As I said, NP means, roughly, checkable in polynomial time; this deserves a long discussion, but I will not go into this. As I said, there are many important like everyday problems that are, in fact, NP complete, which means that if this problem happens to be solvable in polynomial time, then this is a representative of the entire class of NP. In other words, if you manage to solve it in polynomial time, then you solve all NP problems in polynomial time, which would be a very stunning result. I am not sure we are ready to see that. As I said, the majority believes that is not going to be the case.

This is a solution, and a particular solution in this small picture of the travelling salesman problem for 15 big German cities, the biggest German cities.

Now, finally, what do I do with my collaborators? We are analysing a slightly different flavour of algorithm performance, namely complexity in the sense of communication. When we have a problem so large that many computers or many processors have to deal with that. In that case we want to analyse how much communication is required. So, how much different processors have to send and receive information from each other, which we call communication complexity for algorithms. Our goal is, of course, is to minimize energy and time costs. This is becoming the next bottleneck, not so much the arithmetic complexity that I just told you about, but the communication complexity that we are now trying to analyse.

There are many different computer architectures in all these instances. One has to somehow figure out what is possible in principle, and what is intrinsically not possible- like in the arithmetic set-up. That is very recent work. My co-authors are mostly in Berkley: G. Ballard, J. Demmel, also O. Schwartz, who is currently at Weizmann Institute in Israel, but coming to work with us very soon. We have been building a framework to make this analysis possible, much in the spirit of our arithmetic complexity. We are quite happy that we were able to analyse, in fact, most of the linear algebra, algorithms, that are used everywhere for problems of control theory, computerised geometrical designs- you name it: scheduling, logistics, and so forth.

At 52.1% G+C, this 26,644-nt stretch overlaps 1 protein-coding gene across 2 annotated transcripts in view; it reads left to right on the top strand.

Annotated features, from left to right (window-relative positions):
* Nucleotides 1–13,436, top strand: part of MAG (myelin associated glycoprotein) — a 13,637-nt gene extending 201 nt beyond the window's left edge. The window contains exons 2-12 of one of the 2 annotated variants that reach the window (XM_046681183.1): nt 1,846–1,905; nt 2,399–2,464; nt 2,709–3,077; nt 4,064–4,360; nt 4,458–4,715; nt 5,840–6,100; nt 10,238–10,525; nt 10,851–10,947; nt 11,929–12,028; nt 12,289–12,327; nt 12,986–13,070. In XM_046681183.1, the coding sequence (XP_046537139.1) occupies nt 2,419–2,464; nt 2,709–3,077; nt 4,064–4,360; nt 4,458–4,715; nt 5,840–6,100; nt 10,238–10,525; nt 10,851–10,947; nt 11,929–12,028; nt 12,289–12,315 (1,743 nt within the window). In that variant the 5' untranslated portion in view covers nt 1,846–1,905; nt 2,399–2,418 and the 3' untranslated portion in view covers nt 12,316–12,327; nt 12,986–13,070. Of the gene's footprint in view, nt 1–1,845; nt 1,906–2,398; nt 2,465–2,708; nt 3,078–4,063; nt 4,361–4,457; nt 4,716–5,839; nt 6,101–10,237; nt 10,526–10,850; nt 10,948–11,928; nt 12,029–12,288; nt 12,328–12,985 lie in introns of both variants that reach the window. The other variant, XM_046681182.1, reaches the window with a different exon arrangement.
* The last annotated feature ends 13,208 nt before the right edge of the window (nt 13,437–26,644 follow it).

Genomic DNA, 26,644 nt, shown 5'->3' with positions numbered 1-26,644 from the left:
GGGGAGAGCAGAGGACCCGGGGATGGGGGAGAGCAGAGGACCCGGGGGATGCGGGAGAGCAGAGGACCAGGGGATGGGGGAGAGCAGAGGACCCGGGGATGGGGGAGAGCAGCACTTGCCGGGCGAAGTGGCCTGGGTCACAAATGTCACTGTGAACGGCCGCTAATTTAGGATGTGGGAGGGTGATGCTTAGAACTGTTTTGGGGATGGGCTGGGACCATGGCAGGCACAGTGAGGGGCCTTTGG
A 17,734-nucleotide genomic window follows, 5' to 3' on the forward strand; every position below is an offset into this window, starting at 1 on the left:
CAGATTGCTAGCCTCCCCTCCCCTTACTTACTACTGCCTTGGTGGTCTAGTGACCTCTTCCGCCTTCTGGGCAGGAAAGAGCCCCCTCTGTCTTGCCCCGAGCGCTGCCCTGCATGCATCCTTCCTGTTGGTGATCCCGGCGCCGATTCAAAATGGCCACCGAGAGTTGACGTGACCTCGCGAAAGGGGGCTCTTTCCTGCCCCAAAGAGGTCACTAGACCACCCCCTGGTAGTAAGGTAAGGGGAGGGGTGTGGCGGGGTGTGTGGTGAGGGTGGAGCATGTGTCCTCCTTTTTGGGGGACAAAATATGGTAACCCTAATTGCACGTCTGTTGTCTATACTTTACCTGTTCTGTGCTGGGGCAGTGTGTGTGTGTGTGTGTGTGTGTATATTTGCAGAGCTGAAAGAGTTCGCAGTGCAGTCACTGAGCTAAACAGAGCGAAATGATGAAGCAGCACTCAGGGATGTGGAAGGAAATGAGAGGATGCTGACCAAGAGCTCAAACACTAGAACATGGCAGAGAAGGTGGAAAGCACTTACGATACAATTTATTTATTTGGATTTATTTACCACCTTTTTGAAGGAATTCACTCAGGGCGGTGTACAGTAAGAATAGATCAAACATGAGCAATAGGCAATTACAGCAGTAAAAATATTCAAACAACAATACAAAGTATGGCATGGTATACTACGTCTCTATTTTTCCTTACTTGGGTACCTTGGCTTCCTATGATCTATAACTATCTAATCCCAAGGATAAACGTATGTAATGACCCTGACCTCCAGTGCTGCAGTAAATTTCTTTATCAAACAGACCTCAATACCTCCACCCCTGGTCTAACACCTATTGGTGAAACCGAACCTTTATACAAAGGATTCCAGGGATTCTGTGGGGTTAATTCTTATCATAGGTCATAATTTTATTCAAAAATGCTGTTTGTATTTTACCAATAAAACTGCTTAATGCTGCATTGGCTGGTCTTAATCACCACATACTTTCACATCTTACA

What we could do: we could show that many things are optimal already, and many things can be optimised. We also established intrinsic bounds as to how far you can go; things that you cannot go beyond, in the sense of lower complexity bounds.

Another exciting thing, which I can unfortunately not explain to a general audience: we were using lots of different tools. Some from analysis and some from algebra, and some from combinatorics, in particular, we borrowed the very important notion from graph theory that has to do with graph expansion. It is a notion about local properties of a graph- connectivity of a graph. We analyse these massive graphs that are computation graphs coming from- it is like a scheme of an algorithm- how the algorithm is actually going to be performed. These can be all analysed through a graph as well. Graphs can be analysed using algorithms, whereas algorithms can be analysed using graphs.

Combing all these techniques, we have been able to do some of the analysis that is becoming quite important now. There are lots of questions that remain. This is all related not only to theoretical computer science and to mathematics; it is also related to engineering and problems of design as we have seen before- like in the travelling salesman problem. So, lots of challenges remain, and I will be happy to discuss this in detail if someone is interested. Thank you.